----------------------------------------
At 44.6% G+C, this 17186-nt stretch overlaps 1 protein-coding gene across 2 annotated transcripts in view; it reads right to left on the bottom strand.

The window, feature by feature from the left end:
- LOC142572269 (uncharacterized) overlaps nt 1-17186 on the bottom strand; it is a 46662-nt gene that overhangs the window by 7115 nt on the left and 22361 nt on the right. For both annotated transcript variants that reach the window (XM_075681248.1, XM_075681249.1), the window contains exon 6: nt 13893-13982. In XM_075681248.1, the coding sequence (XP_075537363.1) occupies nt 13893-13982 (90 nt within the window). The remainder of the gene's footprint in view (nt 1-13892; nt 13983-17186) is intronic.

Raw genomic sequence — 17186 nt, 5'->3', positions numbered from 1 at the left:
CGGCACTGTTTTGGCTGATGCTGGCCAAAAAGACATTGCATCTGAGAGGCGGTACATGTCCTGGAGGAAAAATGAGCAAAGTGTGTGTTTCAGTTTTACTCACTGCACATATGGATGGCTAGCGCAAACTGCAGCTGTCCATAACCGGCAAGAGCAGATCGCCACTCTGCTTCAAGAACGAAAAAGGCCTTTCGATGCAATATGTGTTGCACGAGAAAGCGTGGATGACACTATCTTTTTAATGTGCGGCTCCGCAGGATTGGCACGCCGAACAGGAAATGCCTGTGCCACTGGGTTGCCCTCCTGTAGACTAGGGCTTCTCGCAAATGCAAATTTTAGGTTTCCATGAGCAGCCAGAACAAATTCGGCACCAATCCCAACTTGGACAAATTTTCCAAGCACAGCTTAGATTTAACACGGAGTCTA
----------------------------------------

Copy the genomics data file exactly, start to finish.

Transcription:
At 44.6% G+C, this 17186-nt stretch overlaps 1 protein-coding gene across 2 annotated transcripts in view; it reads right to left on the bottom strand.

The window, feature by feature from the left end:
- LOC142572269 (uncharacterized) overlaps nt 1-17186 on the bottom strand; it is a 46662-nt gene that overhangs the window by 7115 nt on the left and 22361 nt on the right. For both annotated transcript variants that reach the window (XM_075681248.1, XM_075681249.1), the window contains exon 6: nt 13893-13982. In XM_075681248.1, the coding sequence (XP_075537363.1) occupies nt 13893-13982 (90 nt within the window). The remainder of the gene's footprint in view (nt 1-13892; nt 13983-17186) is intronic.

Raw genomic sequence — 17186 nt, 5'->3', positions numbered from 1 at the left:
CGGCACTGTTTTGGCTGATGCTGGCCAAAAAGACATTGCATCTGAGAGGCGGTACATGTCCTGGAGGAAAAATGAGCAAAGTGTGTGTTTCAGTTTTACTCACTGCACATATGGATGGCTAGCGCAAACTGCAGCTGTCCATAACCGGCAAGAGCAGATCGCCACTCTGCTTCAAGAACGAAAAAGGCCTTTCGATGCAATATGTGTTGCACGAGAAAGCGTGGATGACACTATCTTTTTAATGTGCGGCTCCGCAGGATTGGCACGCCGAACAGGAAATGCCTGTGCCACTGGGTTGCCCTCCTGTAGACTAGGGCTTCTCGCAAATGCAAATTTTAGGTTTCCATGAGCAGCCAGAACAAATTCGGCACCAATCCCAACTTGGACAAATTTTCCAAGCACAGCTTAGATTTAACACGGAGTCTA